In a speech in Cairo today, Pompeo also provided another staple of the Trump administration: incoherence. Speaking in the same place where Obama called for a new era of US-Middle East relations 10 years ago, Pompeo criticized such efforts as weakness and vowed the US will renew its presence in the region as a “liberating force”, namely against the likes of Iran. In the same breath, however, he reiterated Trump’s call for withdrawal from the region, one which national security adviser John Bolton had just finished demanding would not happen until ISIS was defeated.
Leaders in the region will not make much of Pompeo’s bluster one way or another. As Erdogan’s shooing away of Bolton earlier this week showed, they do not much value what American diplomats have to say. They know they can pick up the phone and get what they want from Trump himself.
4. Talks on Brexit this week have left Theresa May’s deal to leave the EU in dire straits. With a vote on the deal set for next Tuesday, Parliament voted to pass a measure that would give Mrs. May’s cabinet just three days to submit a new plan if it hers is rejected by Parliament, while also opening up the possibility of other options, such as a second referendum. With 17 members of Mrs. May’s Tory party defecting to back that measure, her deal looks unlikely to pass.
There is ever increasing urgency to avoid a formal deadline in March, whereby the UK will be leaving the EU with no deal if no agreement is achieved. This devastating outcome seems an ever-greater possibility, with politicians more keen on playing politics than policy. Labour Party leader Jeremy Corbyn, for example, would prefer the uncertainty of calling an election rather than working towards a solution.
5. A second summit between President Trump and North Korea’s Kim Jong Un may be on the books. Kim recently visited China this week and seemed to have received the blessing of President Xi Jinping for further talks. South Korean President Moon-Jae-In also favors another summit.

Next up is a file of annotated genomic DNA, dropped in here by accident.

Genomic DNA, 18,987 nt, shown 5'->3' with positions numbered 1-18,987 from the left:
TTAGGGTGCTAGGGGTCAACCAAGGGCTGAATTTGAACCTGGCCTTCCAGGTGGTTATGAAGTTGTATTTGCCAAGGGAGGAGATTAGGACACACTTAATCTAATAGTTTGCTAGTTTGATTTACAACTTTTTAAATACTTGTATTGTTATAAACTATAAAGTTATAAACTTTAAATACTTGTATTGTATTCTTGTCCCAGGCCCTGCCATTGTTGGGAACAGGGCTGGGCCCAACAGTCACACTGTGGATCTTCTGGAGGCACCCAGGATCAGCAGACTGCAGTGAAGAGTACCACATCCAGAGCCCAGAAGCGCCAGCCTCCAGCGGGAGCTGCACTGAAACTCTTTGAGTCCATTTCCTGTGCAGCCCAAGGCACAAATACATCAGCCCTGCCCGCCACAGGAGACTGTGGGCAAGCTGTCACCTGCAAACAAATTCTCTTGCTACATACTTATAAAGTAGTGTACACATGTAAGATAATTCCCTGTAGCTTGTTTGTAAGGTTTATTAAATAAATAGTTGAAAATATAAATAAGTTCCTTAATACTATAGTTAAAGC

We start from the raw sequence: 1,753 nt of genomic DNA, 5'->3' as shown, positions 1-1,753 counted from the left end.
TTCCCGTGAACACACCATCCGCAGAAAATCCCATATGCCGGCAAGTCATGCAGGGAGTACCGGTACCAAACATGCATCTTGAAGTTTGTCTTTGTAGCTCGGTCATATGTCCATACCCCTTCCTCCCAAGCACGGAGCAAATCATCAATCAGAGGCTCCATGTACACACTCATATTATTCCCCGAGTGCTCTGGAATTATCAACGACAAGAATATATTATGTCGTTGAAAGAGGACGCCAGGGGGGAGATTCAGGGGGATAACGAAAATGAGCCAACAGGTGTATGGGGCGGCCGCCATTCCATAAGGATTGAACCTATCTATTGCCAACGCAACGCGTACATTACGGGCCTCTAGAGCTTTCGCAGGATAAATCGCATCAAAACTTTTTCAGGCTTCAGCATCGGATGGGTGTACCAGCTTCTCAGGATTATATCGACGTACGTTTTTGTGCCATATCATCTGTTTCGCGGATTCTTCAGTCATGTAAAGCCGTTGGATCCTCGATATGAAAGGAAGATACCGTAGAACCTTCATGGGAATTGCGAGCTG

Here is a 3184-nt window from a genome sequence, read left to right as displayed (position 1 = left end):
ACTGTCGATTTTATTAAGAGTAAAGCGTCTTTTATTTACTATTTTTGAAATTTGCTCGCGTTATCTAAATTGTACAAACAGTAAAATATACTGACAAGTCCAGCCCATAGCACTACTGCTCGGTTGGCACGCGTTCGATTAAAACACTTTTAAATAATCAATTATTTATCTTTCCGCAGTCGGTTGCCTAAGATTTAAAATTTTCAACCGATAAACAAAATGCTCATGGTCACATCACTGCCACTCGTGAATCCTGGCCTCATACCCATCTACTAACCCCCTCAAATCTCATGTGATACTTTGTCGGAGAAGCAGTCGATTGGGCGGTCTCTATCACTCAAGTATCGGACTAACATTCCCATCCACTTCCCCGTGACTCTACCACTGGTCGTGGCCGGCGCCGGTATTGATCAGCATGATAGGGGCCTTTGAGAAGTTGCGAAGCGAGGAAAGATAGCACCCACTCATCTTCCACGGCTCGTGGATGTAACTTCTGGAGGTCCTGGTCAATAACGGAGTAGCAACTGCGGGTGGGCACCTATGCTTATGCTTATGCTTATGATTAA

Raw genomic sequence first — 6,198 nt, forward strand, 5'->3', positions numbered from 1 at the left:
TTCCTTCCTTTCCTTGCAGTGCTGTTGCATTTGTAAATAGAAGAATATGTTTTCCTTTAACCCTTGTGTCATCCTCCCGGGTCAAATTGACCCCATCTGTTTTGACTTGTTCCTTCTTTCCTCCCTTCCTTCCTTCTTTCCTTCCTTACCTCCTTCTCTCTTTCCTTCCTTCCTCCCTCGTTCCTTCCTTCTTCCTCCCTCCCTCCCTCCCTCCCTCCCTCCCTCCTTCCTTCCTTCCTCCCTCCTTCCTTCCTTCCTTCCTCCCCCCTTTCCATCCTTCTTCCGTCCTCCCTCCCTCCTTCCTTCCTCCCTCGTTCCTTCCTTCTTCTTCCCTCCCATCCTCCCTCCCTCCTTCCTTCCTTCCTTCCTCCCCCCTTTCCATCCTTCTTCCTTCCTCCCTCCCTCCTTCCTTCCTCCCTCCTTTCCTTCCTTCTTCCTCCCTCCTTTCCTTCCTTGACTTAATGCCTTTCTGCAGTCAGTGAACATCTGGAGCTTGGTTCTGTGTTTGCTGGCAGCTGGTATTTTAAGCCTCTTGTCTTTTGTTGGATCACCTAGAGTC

The first summit between the two sides brought a welcome easing of tensions ratcheted up by both Trump and Kim, but provided no substance or incentive for North Korea to progress with denuclearization. North Korea says it wants an easing of sanctions if it is to proceed further. The US would be loth to provide any concessions without something substantive in return.
6. A new president has been declared in the Democratic Republic of Congo. Opposition leader Felix Tshisekedi was declared the winner with 39% of the vote, marking the first transfer of power in almost 20 years, and the first for the opposition since the DRC’s independence in 1960.
However, the electoral results have been sketchy. Election observers, namely those from the Catholic Church, as well as several Western countries have rejected the outcome, saying it does not reflect data on the ground. The electoral commission also took an unusually long time to declare the results. Martin Faluyu, another opposition candidate who was expected to win, has not conceded.
The results have brought both celebrations and protests in different parts of the country, with police deployed and the Internet and text messaging suspended to prevent violence. The electoral uncertainty provides little relief for a country dealing with one of the worst humanitarian crisis, the worst Ebola outbreak in its history, and ongoing conflicts among armed groups for control of the country’s vast resources.
Rantt Media Editor-in-Chief Ahmed Baba contributed to this report.